Guide to the Creatures in Your Neighbourhood

In 2020, I joined the Urban Field Naturalist Project, along side Field Philosopher Thom van Dooren, ecologists Dieter Hochuli and John Martin, and fellow designer Andrew Burrell. The project provides resources to help people notice wildlife in urban environments, and turn these observations into shareable stories. In 2022 we published an eclectic book A Guide to the Creatures in Your Neighbourhood, combining: a history of the naturalist tradition and thoughts on how we can reimagine this tradition for the 21st Century, keeping the best parts of exploring nature with a sense of awe and wonder, without the worst parts – colonial exploitation and extractivism; illustrated guides to appreciating creatures we commonly encounter in Australian cities, from birds to snails to bats; a section of nature writing and sketching activities to foster a nature journaling practice, and a collection of stories submitted from the community.

Writing the book was a team effort, and I designed and illustrated the volume to bring a playful and informative visual dimension to the combination of environmental humanities and ecological science within.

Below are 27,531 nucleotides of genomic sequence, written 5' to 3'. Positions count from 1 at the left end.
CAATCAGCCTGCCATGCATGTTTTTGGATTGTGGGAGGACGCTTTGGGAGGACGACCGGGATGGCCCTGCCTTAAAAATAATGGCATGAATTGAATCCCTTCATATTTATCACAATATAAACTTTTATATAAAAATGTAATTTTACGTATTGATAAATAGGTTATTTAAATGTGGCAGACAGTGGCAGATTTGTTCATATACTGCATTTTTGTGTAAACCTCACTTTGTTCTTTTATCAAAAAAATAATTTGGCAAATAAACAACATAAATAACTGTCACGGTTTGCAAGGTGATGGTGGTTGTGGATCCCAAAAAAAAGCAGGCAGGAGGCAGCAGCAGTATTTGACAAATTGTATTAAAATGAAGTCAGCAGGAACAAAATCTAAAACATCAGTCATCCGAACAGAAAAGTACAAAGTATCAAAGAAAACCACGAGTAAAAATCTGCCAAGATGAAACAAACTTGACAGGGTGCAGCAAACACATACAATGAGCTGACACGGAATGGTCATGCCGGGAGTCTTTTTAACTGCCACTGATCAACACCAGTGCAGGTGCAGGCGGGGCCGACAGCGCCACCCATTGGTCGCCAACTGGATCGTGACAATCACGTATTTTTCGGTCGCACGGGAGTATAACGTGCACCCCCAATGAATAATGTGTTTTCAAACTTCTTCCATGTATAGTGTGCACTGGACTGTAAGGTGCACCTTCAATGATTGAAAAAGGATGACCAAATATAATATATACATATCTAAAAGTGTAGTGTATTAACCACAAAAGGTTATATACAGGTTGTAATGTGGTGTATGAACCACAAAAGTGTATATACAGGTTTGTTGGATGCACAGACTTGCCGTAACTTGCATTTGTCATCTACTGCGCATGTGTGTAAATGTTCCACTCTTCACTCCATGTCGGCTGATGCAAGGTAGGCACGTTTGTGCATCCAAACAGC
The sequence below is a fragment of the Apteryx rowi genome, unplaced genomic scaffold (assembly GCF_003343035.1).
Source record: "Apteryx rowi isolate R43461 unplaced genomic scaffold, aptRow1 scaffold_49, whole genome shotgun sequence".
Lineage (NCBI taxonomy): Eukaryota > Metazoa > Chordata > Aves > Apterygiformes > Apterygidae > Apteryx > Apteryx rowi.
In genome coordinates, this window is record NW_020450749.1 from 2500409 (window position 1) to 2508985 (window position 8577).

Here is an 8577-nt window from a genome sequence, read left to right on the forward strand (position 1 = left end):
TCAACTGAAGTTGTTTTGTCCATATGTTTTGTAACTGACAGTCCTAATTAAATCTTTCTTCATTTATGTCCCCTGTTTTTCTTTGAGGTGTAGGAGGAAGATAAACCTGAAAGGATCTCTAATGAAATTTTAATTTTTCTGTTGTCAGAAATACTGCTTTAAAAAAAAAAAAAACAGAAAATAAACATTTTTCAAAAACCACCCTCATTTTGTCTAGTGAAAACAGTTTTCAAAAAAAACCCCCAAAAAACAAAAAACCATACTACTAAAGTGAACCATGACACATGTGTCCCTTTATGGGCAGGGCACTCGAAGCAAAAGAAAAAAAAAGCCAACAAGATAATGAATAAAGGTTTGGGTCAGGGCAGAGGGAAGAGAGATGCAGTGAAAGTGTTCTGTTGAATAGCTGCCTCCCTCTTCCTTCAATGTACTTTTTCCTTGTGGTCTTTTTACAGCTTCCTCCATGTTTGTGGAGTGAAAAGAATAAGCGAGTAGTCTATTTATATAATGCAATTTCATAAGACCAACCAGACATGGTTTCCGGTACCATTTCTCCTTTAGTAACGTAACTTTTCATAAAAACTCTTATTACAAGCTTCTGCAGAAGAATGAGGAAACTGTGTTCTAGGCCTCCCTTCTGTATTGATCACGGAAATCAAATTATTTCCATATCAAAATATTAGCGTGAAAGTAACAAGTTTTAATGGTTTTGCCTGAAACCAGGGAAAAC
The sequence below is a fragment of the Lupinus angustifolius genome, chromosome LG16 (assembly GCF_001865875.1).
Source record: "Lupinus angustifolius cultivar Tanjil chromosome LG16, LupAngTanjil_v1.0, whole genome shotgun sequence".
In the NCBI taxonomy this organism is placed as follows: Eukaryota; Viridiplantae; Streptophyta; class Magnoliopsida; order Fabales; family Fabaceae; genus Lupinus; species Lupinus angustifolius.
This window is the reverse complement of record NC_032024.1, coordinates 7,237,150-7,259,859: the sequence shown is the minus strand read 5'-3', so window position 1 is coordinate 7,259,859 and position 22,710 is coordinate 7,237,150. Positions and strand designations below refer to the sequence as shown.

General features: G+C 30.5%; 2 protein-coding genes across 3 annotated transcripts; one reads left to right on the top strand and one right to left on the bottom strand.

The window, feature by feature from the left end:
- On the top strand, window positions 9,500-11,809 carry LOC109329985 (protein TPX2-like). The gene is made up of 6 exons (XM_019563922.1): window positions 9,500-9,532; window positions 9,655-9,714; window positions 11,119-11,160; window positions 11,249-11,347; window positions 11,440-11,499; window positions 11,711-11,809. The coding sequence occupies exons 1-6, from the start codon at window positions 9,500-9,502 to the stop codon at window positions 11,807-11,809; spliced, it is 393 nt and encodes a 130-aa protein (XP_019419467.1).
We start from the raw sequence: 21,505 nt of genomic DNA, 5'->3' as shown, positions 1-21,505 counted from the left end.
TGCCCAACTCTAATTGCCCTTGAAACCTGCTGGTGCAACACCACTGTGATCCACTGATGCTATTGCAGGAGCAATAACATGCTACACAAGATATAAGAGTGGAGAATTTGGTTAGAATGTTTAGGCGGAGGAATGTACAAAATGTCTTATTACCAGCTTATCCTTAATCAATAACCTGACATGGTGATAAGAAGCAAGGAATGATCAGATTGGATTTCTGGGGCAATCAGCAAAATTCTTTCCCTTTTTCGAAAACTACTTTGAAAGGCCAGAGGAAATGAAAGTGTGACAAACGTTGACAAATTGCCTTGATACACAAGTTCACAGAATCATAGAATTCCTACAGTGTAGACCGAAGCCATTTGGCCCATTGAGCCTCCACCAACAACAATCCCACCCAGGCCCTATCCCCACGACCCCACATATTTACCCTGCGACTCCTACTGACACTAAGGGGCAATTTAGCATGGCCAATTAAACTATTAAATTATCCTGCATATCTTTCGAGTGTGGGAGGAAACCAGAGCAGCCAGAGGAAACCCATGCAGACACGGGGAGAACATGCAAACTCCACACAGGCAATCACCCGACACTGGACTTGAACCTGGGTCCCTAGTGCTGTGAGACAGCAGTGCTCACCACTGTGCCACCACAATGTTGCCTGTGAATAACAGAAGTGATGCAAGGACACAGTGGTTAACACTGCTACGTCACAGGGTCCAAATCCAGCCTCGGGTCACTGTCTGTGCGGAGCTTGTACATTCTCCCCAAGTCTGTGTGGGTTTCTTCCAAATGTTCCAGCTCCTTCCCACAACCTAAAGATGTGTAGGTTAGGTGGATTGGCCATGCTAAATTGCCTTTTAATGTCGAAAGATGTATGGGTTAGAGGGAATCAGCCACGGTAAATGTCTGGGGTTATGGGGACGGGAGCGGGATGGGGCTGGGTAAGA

Publisher’s Blurb:

Tune in to the richness and diversity in your local environment with this playful, quirky guide that’s packed with interactive projects, nature writing and sketching activities. Combining science with art, philosophy, and storytelling, the book aims to cultivate a sense of wonder and appreciation for our remarkable natural world.In cities and suburbs all over Australia, a staggering array of animals and plants make their homes among us. If we pay attention, each encounter with a bird, a flower or a bee is an invitation into a fascinating world of growth, decay, communication and sensation – and it’s all going on right under our noses.

Did you know crows can identify humans by their faces? Or that ibises can ‘see’ with the tips of their bills? Let the team from the Urban Field Naturalist Project amaze you with weird and wonderful facts about cockatoos, magpies, spiders, possums and other animals just outside your doorstep. Then get inspired to cultivate a deeper connection with tips for observing, sketching, photographing and making field notes – or simply sitting still to observe and listen. Whether for an afternoon of exploring or a walk to the letterbox, A Guide to the Creatures in Your Neighbourhood is your ticket to slow down and get curious about urban nature. No matter where you live, you’ll have a front row seat! Full of illustrations, stories from the community and with a glossary like no other you’ve encountered, it’s everything you need to become an urban field naturalist.